Leaders of Russia, Ukraine, France and Germany on Thursday emerged from marathon 16-hour talks to announce a comprehensive peace deal for eastern Ukraine, but questions remained whether Ukraine and the pro-Russian rebels have agreed on all of its terms.
Russian President Vladimir Putin told reporters that the agreement envisages a cease-fire that will be effective starting from the start of the day Sunday (21000 GMT or 4 p.m. EST Saturday) as well as a special status for the rebel regions, provisions on border controls and humanitarian issues.
Ukrainian President Petro Poroshenko, however, denied that there was any agreement about autonomy in eastern Ukraine.
More than 5,300 people have died since April in the fighting, which continued to rage Thursday even as the four leaders were engaged in talks.
Speaking to reporters after the exhausting talks, Putin said "it was not the best night in my life but the morning, I think, it is good because we have managed to agree on the main things despite all the difficulties of the negotiations."
Putin added, however, that he and Poroshenko disagreed on assessing the situation in a key flashpoint, the government-held town of Debaltseve, which has been the focus of fierce fighting for weeks.
Putin's statement followed the talks brokered by German Chancellor Angela Merkel and French President Francois Hollande, which dragged for nearly 16 deep into a second day Thursday as the four leaders desperately sought to resolve their differences.
Hollande said he and Merkel are committed to helping verify the cease-fire process in Ukraine, along with the Russian and Ukrainian leaders.
Speaking after the talks, Hollande said the announcement of a new cease-fire deal has come as a "relief to Europe."
A previous cease-fire agreed in September fell apart as Ukrainian government forces and Russian-backed rebels both tried to gain more ground.
"We came to an agreement, an agreement on a cease-fire and on a global political settlement of the Ukrainian conflict," Hollande said. "That global settlement will include all issues, from the cease-fire to the control of the border, to decentralization, and, of course, the pullback of heavy weapons and resuming economic relations."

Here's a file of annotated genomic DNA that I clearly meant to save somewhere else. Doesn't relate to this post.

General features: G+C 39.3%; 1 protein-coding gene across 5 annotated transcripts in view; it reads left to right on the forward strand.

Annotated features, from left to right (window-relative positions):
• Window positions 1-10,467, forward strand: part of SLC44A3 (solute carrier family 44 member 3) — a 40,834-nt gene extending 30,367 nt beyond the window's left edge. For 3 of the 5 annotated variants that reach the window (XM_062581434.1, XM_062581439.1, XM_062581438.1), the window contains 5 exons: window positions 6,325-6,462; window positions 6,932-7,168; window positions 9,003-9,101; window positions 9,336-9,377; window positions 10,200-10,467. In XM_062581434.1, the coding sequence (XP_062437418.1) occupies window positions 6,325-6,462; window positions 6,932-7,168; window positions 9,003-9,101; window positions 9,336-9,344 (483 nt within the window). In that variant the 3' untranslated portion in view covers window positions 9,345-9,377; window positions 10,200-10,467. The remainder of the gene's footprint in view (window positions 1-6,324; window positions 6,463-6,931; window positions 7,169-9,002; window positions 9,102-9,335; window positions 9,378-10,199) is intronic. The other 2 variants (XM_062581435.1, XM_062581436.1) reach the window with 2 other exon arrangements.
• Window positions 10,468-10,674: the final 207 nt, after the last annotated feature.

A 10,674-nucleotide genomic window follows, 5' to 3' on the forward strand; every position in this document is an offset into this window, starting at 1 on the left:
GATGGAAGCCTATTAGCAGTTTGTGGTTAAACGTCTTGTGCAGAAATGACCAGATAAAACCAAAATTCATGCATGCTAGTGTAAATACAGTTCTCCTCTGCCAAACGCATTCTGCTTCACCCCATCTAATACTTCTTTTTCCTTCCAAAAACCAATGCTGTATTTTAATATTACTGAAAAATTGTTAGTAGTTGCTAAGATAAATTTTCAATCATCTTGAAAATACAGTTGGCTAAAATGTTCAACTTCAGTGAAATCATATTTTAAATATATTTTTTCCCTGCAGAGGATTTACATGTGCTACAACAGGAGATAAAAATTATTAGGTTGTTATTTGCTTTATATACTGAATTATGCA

He also praised Putin for applying "pressure as much as necessary on the separatists."
"We were presented with various unacceptable conditions of withdrawal and surrender," Poroshenko told reporters after the talks. "We did not agree to any ultimatums and stated firmly that the cease-fire that is announced is unconditional."
Poroshenko also said the documents signed envisage the withdrawal of all foreign troops and militants from Ukraine — a reference to the soldiers and weapons that Ukraine and the West say Russia has sent into eastern Ukraine to back the rebels. Moscow has denied the accusations, saying Russians in eastern Ukraine were volunteers, but the sheer number of sophisticated heavy weapons in rebels' possession belies the denial.
The French-German diplomatic dash came as President Barack Obama considered rising calls at home for sending U.S. lethal aid to Ukraine, a move that the European leaders fear would only widen hostilities.
The urgency felt by all sides appeared to be underlined by the extraordinary length and discomfort of the talks, which began Wednesday evening in the Belarusian capital and continued uninterrupted through the night as crowds of reporters waited anxiously in a marble-floored, chandeliered convention hall in Minsk.
While the four leaders hailed the agreement, it became immediately clear that Russia and Ukraine continued to disagree on how to end fighting around Debaltseve, a key transport hub between the two main rebel-controlled eastern cities.
Putin said that the rebels consider the Ukrainian forces surrounded and expect them to surrender, while Ukraine says the troops have been blocked.
Putin urged the warring parties to show restraint, adding that they agreed with Poroshenko to clarify the situation on the ground.
The Russian leader said that the peace deal they reached also determines a division line from which heavy weapons will be pulled back.
The line of division and other key provisions were contained in a document endorsed by rebel chiefs and the representatives of Russia, Ukraine and the Organization for Security and Cooperation in Europe. That agreement was endorsed by the four leaders, who issued a separate declaration.
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